The Value of Human Waste in Helping Our Planet

Jacqueline Mullin

When considering possible ways to help reduce the negative impact the human race has on the planet, developing a method to create natural gas from human waste isn’t necessarily the first idea to cross one’s mind. However, this is exactly what the city of Grand Junction, Colorado has done.

A decade long endeavour that ultimately cost around USD 2.8 million has given the city access to an unlimited amount of renewable natural gas. And while the initial price tag was large, it is estimated that “greenhouse gas emissions from the city have been reduced by 80%,” says Bret Guillory, a utility engineer in Grand Junction. Additionally, “in roughly seven years the initial costs will be covered, and the entire procedure will be not just environmentally friendly, but also economically viable and sustainable.”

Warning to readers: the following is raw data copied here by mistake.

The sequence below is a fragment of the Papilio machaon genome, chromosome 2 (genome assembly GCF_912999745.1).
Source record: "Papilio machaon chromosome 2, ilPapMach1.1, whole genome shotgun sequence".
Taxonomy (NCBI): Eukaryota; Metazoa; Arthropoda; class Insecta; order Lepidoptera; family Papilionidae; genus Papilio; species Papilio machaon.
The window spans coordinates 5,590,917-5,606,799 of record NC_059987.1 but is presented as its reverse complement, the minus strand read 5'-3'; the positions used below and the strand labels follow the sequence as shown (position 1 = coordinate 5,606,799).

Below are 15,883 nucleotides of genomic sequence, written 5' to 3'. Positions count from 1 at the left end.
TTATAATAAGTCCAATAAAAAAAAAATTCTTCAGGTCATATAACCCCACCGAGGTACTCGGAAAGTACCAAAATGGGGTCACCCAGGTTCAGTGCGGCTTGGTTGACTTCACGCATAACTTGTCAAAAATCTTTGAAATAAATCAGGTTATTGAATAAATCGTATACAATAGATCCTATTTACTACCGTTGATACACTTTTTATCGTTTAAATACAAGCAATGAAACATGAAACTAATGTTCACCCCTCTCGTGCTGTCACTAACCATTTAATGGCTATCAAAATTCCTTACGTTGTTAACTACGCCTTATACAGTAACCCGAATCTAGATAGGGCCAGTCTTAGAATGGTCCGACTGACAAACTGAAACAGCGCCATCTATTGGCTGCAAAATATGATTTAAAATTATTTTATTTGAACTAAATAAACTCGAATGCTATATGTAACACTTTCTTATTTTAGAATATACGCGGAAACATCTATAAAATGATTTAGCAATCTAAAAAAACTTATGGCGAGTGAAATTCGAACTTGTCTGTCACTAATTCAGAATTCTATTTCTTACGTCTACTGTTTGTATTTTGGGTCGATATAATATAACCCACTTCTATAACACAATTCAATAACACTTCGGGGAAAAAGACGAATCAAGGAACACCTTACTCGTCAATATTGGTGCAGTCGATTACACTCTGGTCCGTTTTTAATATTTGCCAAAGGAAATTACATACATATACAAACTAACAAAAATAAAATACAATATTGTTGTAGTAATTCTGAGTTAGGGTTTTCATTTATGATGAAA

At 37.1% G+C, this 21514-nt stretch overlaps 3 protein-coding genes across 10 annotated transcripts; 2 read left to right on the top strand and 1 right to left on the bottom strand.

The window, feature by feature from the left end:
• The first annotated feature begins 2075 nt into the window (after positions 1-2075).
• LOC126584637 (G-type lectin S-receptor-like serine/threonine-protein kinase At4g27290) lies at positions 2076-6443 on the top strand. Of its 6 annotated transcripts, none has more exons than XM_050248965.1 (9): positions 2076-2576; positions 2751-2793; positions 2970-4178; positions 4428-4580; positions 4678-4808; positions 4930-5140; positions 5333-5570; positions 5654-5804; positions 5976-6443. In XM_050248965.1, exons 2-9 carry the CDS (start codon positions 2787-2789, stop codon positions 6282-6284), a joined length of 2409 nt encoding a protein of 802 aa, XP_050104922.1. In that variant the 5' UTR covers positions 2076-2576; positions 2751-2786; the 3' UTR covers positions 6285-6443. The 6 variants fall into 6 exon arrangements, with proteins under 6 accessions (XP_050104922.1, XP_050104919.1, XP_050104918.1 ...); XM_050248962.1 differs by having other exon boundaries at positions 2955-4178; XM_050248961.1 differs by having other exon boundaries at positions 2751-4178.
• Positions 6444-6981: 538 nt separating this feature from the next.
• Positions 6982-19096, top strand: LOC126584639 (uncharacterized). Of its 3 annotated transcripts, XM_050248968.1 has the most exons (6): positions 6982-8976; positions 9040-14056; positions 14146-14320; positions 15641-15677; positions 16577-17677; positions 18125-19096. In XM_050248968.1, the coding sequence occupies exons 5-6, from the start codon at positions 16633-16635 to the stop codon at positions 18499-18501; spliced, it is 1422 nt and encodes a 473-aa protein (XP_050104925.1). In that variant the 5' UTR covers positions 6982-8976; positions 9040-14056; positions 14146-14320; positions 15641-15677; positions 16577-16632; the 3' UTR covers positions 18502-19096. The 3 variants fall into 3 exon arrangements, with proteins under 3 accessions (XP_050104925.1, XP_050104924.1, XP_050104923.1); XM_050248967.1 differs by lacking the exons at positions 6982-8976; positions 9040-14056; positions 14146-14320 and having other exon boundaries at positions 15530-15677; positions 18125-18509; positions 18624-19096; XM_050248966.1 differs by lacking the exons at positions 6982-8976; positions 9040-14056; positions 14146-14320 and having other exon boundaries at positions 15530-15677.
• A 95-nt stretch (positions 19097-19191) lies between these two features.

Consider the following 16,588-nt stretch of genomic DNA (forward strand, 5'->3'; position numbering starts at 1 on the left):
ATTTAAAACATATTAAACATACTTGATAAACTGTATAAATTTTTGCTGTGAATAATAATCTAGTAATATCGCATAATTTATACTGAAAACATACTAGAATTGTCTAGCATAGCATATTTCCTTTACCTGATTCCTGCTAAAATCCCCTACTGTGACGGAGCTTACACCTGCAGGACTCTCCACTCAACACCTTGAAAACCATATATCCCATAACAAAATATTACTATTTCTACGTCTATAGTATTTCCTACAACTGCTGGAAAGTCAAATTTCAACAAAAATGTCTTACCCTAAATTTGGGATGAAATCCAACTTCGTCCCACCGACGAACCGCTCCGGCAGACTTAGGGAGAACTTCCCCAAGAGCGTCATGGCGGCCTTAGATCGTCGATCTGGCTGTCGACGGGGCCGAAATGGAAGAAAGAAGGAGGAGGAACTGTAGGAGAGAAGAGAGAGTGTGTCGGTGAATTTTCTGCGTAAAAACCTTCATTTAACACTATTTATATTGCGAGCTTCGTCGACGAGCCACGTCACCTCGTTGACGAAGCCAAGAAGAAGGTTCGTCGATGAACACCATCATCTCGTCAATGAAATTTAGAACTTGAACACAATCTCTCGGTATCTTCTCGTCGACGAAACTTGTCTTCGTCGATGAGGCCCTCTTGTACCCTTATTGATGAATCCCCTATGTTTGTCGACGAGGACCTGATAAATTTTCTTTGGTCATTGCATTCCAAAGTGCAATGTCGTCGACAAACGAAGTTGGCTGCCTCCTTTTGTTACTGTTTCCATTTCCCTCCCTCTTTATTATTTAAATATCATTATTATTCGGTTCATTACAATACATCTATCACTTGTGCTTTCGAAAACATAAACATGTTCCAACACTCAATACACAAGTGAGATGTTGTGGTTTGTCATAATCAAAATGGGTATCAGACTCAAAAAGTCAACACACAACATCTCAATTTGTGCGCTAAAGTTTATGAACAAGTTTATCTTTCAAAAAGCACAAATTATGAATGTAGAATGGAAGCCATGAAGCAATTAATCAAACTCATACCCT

The ability to harness biogas, a by-product of anaerobic digestion (a biological process that uses bacteria to break down biodegradable material without the use of oxygen), is Grand Junction’s secret to a substantial reduction in their greenhouse gas emissions. And while the city is believed to be the only one in the U.S. currently converting wastewater into biofuel, research shows that if the global population is able to re-think their approach to human waste management, the technology could have tremendous value.

Building on this idea, a recent report from UN University’s Canadian-based Institute for Water, Environment and Health proposed the idea of using human waste as the financial foundation for development and change. Concrete examples of the concept have already taken shape in places like Kenya and Uganda, where a variety of pilot projects have been designed to illustrate the positive implications – financial and personal health and wellbeing, of on site fecal waste management.

Furthermore, researchers such as Dr. Chris Metcalfe, UNU-INWEH Senior Research Fellow at Trent University are quick to point out that “we recycle the nutrients in human waste effectively via agriculture in many places, yet the potential energy value of human waste has been given much less attention to date.” And while some may hesitate to embrace the idea of reusing human excrement, not many can argue against an endless supply of renewable natural gas.